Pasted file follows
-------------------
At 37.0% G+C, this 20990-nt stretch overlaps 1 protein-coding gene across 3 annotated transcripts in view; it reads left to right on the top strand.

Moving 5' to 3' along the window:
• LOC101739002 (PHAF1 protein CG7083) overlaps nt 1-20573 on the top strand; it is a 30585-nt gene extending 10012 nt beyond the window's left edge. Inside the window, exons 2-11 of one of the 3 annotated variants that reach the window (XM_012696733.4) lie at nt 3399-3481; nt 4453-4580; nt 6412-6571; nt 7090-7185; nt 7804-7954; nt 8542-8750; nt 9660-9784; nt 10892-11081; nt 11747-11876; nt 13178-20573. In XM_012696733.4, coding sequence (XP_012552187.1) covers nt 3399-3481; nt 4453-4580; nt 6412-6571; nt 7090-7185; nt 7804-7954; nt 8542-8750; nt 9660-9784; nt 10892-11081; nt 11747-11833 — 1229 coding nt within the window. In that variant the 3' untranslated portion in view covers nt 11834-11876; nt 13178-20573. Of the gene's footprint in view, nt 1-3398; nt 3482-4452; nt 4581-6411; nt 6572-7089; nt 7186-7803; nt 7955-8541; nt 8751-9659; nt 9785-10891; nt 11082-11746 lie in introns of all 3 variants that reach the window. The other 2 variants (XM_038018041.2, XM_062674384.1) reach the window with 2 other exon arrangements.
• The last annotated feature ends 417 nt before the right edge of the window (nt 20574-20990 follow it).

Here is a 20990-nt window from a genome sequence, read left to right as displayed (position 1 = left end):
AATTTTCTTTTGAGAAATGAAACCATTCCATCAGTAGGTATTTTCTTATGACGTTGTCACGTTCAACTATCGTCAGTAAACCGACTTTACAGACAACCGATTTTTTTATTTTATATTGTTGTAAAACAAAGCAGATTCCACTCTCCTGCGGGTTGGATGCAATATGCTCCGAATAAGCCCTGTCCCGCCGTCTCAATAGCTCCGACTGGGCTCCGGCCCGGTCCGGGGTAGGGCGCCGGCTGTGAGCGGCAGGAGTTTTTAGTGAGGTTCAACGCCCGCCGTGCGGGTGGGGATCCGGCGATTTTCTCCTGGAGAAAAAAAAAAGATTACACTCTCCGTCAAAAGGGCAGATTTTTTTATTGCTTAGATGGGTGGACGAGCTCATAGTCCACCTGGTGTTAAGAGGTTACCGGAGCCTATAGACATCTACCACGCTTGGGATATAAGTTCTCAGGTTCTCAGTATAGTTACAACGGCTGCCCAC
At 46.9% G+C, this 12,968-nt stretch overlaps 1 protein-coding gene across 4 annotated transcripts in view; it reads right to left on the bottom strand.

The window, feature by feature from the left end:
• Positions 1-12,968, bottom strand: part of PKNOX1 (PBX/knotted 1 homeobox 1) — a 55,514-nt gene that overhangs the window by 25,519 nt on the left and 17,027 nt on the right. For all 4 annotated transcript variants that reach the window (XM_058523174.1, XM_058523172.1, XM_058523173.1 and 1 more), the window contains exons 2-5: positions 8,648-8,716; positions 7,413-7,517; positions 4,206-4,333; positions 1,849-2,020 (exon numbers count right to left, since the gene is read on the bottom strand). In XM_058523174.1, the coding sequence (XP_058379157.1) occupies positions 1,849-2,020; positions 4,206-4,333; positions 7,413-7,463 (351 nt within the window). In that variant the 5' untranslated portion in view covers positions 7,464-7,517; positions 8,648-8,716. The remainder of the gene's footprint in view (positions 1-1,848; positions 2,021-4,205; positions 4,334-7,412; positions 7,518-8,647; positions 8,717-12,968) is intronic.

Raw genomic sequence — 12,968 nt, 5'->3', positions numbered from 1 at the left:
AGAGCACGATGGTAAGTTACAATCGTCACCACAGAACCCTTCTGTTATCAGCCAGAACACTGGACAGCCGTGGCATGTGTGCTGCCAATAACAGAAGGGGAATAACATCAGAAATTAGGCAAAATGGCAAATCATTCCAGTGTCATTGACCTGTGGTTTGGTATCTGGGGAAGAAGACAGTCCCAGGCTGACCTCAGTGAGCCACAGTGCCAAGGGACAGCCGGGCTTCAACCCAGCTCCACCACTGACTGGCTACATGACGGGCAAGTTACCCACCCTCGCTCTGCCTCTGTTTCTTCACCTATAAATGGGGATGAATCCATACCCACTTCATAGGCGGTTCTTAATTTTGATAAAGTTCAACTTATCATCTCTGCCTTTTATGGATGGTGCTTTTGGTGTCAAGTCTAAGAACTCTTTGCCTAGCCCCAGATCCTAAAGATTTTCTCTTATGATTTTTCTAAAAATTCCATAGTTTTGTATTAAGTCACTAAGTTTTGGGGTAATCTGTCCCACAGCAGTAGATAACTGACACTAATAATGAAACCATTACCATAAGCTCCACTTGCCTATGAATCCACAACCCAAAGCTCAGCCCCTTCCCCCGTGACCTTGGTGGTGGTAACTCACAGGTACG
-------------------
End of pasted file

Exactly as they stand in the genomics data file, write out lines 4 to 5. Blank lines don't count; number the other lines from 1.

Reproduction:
• The last annotated feature ends 417 nt before the right edge of the window (nt 20574-20990 follow it).

Here is a 20990-nt window from a genome sequence, read left to right as displayed (position 1 = left end):